As someone who feels strongly about gender parity, and about striving for equality, today I witnessed unmistakable gender division which showed me that much as we might push for women and men to have the same rights and abilities, there are fundamental differences in the way we see the world and the way we process logic which drives our behaviour to be different.
Today I went to Cadbury World, Birmingham’s world famous chocolate factory, which sadly was not quite as fantastical and rich to me as it was when I was a youngster. Apparently Creme Eggs are not smaller than they used to be – I saw the chocolate moulds which allegedly prove it. Also allegedly they were not originally made with Dairy Milk – apparently that was only introduced in 2008 which I find incredibly hard to believe. Anyway, enough ranting about the loss of the deliciousness that was Creme Eggs. Today’s blog was about the differences between men and women.
At Cadbury World you do still get ‘free’ chocolate (albeit considerably less than you used to, ahem) and in a big mixed gender group today there was a significant difference in the way the males and females treated these freebies.
I am told that men see chocolate as sustenance, as immediate satisfaction, whereas women have a more emotional connection with chocolate, seeing it as a luxury to be savoured. Perhaps this is true, perhaps it is the way chocolatiers have conditioned us to be with their advertising over the years, but whichever of those it is, today when given freebies, almost to a man, the males ate each bar immediately, saving nothing for later, whereas almost every woman popped each bar straight into their bag to take home and have at a later time.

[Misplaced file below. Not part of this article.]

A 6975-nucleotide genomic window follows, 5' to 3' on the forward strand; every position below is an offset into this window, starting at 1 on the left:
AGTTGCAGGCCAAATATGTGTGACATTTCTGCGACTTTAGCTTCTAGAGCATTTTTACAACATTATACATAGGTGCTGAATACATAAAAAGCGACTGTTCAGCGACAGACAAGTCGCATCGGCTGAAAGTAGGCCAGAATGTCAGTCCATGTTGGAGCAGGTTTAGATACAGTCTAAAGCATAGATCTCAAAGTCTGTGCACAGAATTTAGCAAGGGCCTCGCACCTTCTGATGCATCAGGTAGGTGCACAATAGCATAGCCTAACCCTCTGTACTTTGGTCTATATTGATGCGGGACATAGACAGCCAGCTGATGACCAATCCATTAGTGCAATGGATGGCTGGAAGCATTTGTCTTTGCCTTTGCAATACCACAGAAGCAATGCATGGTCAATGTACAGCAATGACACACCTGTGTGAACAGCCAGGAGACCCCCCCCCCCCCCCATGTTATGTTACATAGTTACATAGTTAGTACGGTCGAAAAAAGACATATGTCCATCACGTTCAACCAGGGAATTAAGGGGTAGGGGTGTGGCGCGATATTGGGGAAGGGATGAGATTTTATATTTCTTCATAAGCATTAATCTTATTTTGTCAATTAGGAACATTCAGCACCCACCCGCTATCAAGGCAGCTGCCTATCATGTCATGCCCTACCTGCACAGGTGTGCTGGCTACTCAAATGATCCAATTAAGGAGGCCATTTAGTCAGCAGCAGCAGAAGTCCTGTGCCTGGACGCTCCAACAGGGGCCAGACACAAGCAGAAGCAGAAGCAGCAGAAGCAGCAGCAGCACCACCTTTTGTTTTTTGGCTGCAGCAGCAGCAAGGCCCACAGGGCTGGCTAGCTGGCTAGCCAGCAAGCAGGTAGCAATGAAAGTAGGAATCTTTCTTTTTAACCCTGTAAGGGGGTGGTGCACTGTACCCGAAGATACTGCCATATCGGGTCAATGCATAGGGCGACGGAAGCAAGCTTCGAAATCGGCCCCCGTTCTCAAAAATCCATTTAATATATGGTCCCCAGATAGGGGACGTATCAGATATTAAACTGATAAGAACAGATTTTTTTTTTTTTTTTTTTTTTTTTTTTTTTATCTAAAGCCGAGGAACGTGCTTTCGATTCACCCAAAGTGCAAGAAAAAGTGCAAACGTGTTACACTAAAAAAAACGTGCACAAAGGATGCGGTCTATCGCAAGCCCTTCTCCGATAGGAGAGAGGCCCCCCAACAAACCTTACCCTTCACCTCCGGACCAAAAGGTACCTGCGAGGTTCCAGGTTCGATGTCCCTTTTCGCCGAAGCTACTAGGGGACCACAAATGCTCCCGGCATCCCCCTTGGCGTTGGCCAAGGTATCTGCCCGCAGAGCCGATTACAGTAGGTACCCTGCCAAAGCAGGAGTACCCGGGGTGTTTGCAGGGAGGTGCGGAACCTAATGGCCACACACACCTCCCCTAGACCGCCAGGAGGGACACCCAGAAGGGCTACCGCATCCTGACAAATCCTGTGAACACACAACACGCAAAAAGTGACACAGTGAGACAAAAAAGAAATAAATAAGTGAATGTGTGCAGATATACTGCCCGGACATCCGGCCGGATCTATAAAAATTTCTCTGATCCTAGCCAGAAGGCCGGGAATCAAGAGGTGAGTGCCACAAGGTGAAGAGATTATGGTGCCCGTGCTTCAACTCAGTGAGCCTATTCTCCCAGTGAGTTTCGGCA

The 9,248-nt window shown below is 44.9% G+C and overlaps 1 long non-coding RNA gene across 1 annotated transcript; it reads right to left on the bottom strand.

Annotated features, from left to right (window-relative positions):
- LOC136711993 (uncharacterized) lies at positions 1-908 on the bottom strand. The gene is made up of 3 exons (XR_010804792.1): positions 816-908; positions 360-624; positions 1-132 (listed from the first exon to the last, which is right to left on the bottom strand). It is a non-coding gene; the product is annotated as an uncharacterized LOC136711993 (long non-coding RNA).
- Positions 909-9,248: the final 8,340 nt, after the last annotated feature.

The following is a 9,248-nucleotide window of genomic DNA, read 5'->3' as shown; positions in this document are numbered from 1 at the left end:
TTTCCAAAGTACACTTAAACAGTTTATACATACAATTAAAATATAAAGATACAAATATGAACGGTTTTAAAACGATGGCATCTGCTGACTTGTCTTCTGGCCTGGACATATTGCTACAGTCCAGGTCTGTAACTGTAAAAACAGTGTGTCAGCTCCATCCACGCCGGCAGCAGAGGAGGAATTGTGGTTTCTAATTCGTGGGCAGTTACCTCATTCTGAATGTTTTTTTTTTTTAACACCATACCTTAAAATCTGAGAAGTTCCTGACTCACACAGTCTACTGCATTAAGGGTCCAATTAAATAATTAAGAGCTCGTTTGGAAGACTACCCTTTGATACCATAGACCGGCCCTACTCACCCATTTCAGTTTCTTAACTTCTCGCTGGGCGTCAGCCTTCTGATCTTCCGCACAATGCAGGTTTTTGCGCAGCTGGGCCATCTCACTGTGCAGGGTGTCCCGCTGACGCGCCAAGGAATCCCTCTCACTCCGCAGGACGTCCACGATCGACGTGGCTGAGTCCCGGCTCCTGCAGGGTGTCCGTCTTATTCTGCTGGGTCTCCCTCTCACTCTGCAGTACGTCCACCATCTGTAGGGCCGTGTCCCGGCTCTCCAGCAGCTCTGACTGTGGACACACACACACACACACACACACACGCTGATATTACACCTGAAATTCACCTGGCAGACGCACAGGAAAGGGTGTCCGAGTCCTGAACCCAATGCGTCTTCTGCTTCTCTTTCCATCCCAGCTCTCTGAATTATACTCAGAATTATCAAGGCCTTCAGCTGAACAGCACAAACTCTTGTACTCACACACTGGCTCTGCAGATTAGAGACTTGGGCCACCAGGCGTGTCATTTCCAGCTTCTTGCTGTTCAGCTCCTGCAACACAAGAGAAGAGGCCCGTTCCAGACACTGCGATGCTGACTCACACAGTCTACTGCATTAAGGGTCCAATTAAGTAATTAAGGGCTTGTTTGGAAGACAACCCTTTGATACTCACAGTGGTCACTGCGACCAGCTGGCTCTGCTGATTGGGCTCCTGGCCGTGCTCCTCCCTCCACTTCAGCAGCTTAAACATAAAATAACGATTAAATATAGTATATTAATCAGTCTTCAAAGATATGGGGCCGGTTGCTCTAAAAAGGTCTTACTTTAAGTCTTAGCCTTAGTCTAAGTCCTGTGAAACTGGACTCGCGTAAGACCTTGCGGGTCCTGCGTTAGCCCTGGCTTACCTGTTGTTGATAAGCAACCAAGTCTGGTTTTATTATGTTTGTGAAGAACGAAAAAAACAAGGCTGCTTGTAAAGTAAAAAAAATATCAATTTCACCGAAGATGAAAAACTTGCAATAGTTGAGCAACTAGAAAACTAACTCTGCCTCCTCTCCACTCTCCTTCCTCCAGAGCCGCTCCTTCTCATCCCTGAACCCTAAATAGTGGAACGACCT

Could there have been any more perfect demonstration of the differences in the way men and women think than this? If I had surveyed every man about why he ate the chocolate or every woman why she saved it would I have received two sets of identical answers? Are we really that fundamentally different in the ways we see the world and the ways we think?
Or was it the behaviour of individual preferences imprinting on the group – one person makes an idle comment about saving it for later so the surrounding people do the same? One person excitably announces how much they love this type of chocolate bar and tucks in, letting those nearby know that it is ok to do so without judgment? I am not sure, but I do know what I saw, and it struck me as significant enough to reflect on it several hours afterwards. Are we fundamentally, internally different, divided by gender, or do we naturally seek to conform as a pack and create this division ourselves?